29 Forecasting Business Cycles
Economists try to predict changes in the business cycle. Leading indicators are key variables used to predict a new phase of a business cycle. Ex. - stock market performance, interest rates, and new home sales.

30 Leading indicators Average Workweek
Initial Claims for Unemployment Insurance New Orders for Consumer Goods Vendor Performance New Orders for Capital Goods Building Permits for Houses Stock Prices Money Supply Interest-Rate Spread Consumer Expectations

31 Business Cycle Fluctuations
The Great Depression GDP fell by almost one third, and unemployment rose to about 25%. Ended with WWII. Later Recessions In the 1970s, an OPEC embargo caused oil and gas prices to rise, led to recession in the 70s – early 80s.

32 Business Cycle Fluctuations
U.S. Business Cycles Brief recession in 1991, the U.S. economy grew steadily during the 1990s Economy moved more toward services.

33 GDP Growth

34 How do economists measure economic growth? What is capital deepening?
How are saving and investing related to economic growth? How does technological progress affect economic growth?

35 Measuring Economic Growth
The basic measure of a nation’s economic growth rate is the percentage change of real GDP over time. GDP and Population Growth Real GDP per capita is the best measure of a nation’s standard of living.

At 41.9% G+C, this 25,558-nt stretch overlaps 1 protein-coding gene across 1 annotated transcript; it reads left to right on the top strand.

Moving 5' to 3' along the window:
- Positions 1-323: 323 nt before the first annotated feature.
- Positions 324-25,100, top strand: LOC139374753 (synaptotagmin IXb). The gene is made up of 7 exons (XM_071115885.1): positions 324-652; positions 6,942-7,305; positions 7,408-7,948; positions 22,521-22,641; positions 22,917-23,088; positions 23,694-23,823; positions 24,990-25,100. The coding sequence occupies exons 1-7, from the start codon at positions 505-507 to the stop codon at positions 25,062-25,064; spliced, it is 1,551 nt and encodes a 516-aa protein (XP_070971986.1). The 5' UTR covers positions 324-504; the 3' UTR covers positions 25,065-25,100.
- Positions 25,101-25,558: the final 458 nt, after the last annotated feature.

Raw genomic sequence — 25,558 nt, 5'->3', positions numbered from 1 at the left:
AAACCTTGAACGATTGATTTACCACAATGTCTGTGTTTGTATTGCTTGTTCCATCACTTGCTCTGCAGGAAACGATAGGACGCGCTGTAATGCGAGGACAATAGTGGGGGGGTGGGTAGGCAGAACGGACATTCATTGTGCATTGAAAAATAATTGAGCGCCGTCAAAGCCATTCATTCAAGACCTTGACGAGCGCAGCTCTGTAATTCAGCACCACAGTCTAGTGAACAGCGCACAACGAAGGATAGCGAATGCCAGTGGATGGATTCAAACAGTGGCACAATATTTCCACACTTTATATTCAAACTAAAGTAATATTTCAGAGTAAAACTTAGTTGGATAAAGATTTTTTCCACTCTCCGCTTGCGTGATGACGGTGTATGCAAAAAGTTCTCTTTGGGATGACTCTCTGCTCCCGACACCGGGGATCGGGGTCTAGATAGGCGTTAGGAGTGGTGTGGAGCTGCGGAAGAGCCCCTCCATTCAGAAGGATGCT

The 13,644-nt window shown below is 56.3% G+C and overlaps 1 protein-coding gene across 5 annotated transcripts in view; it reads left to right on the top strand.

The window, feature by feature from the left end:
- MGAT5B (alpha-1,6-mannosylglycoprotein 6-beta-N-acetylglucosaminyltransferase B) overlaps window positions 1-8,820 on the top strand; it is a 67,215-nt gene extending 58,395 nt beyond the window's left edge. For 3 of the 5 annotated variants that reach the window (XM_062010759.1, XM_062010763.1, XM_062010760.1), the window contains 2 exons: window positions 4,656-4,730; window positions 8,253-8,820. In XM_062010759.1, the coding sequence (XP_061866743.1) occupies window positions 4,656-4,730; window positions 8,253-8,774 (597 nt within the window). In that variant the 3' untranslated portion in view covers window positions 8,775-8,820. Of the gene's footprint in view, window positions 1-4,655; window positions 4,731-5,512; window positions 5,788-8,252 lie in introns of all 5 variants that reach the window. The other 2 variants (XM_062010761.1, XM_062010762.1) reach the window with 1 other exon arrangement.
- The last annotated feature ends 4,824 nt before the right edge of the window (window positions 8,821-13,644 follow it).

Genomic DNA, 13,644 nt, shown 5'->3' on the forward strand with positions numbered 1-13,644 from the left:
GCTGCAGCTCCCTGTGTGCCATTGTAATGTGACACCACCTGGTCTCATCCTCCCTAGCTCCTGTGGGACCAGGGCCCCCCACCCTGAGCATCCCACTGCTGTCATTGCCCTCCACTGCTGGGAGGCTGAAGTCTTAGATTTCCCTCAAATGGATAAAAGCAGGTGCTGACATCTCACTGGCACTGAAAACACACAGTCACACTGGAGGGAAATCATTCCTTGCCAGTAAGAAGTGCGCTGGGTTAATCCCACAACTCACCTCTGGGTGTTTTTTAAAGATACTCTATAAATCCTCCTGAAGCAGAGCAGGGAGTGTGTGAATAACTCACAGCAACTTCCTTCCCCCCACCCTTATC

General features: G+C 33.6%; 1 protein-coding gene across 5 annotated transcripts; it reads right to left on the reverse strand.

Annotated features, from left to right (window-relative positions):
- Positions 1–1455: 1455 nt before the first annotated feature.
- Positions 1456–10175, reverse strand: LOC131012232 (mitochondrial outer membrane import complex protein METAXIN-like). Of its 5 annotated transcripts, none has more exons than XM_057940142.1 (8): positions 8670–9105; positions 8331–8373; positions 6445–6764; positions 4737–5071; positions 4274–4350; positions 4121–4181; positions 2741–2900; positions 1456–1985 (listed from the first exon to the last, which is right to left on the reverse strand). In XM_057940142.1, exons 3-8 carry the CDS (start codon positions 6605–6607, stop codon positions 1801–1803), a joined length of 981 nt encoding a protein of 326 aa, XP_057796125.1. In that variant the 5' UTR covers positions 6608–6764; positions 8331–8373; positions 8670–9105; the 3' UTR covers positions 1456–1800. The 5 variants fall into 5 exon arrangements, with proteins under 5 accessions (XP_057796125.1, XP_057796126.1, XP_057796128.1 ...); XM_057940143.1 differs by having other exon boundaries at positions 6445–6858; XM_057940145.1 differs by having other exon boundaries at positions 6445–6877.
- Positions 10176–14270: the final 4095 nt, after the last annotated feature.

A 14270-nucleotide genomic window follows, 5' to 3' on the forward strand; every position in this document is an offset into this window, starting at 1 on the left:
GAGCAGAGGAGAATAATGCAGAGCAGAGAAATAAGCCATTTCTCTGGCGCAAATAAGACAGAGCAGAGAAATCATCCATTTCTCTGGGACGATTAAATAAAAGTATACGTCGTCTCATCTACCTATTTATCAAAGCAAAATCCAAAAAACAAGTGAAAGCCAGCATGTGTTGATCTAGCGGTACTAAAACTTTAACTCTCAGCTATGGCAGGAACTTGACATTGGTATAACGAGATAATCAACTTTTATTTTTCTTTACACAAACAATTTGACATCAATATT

36 Measuring Economic Growth
GDP and Quality of Life excludes many factors that affect the quality of life.

37 Important source of growth in modern economies.
Capital Deepening Capital deepening - process of increasing the amount of capital per worker is called. Important source of growth in modern economies. Physical capital - more equipment. Human capital - training and education.

38 The Effects of Savings and Investing
Savings rate - proportion income spent to income saved. When consumers save or invest, money becomes available for firms to borrow. In the long run, more savings will lead to higher output and income, raising GDP and living standards.

39 The Effects of Technological Progress
Increase in efficiency gained by producing more output without using more inputs. Innovation - new products and ideas boost GDP and business profits. Scale of the Market - Larger markets provide more incentives for innovation.

40 The Effects of Technological Progress
Education and Experience Increased human capital makes workers more productive. Educated workers can use new technology.

41 Other Factors Affecting Growth
Government Government can affect growth by raising or lowering taxes. Use of tax revenues also affects growth: funds spent on public goods increase investment, while funds spent on consumption decrease net investment.

42 Other Factors Affecting Growth
Foreign Trade Trade deficits can sometimes increase investment and capital deepening if the imports consist of investment goods rather than consumer goods.